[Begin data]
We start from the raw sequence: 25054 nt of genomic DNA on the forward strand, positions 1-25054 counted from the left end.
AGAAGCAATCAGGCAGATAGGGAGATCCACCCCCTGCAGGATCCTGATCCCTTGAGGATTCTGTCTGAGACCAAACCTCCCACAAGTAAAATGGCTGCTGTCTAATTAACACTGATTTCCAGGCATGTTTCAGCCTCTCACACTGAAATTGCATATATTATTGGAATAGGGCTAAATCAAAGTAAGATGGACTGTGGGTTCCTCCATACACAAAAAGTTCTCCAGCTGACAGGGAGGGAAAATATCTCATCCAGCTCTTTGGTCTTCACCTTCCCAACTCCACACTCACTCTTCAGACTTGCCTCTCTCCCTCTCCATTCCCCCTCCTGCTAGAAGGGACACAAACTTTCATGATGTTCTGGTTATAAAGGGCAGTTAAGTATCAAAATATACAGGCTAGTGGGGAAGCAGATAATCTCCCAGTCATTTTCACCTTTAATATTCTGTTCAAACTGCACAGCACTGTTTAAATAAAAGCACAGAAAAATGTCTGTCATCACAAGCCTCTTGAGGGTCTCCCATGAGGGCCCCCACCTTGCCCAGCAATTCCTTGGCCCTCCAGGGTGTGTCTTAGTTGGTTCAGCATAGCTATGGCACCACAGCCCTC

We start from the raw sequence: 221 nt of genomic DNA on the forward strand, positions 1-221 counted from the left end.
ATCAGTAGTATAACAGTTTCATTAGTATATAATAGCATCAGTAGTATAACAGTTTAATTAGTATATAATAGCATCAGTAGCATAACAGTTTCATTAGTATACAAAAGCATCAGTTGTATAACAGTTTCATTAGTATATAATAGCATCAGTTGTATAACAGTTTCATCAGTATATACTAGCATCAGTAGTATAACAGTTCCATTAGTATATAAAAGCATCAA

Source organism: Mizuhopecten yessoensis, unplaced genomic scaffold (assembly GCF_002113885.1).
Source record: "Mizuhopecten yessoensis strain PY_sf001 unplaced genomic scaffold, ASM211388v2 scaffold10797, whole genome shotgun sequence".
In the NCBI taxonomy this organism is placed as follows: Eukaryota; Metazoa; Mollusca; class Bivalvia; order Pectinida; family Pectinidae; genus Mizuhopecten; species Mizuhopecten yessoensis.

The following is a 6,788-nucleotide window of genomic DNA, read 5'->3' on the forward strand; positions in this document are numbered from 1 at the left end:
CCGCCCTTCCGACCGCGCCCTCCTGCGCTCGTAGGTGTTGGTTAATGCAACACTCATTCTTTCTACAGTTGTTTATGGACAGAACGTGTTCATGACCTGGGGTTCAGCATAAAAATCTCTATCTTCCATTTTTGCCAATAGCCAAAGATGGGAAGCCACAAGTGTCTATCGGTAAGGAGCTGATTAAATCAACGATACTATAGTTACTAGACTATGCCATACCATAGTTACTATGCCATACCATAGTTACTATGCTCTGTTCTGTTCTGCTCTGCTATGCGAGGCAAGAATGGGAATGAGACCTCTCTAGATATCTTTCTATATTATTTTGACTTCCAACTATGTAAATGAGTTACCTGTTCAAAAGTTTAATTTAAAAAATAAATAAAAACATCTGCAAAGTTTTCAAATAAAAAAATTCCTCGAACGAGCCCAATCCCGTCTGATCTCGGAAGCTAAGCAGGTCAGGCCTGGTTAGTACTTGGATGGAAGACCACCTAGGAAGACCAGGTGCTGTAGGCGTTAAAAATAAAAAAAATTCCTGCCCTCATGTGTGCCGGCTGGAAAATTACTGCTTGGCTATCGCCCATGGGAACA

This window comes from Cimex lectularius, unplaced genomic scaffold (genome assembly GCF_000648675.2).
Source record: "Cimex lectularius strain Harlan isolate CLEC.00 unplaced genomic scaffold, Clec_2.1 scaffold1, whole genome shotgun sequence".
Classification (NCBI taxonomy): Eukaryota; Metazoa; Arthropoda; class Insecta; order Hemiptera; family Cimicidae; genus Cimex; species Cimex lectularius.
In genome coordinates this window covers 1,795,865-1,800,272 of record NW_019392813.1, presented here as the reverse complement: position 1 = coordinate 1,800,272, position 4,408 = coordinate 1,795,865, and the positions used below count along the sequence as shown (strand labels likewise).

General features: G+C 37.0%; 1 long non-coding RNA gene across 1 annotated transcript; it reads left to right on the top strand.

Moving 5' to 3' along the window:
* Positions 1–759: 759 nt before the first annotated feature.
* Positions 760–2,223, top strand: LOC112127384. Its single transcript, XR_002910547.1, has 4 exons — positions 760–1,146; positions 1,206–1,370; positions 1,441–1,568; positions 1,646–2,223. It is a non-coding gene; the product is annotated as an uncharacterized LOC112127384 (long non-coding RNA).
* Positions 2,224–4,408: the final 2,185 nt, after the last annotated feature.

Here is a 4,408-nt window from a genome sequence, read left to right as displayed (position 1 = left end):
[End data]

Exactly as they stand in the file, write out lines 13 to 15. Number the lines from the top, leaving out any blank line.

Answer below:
In genome coordinates this window covers 1,795,865-1,800,272 of record NW_019392813.1, presented here as the reverse complement: position 1 = coordinate 1,800,272, position 4,408 = coordinate 1,795,865, and the positions used below count along the sequence as shown (strand labels likewise).

General features: G+C 37.0%; 1 long non-coding RNA gene across 1 annotated transcript; it reads left to right on the top strand.

Moving 5' to 3' along the window: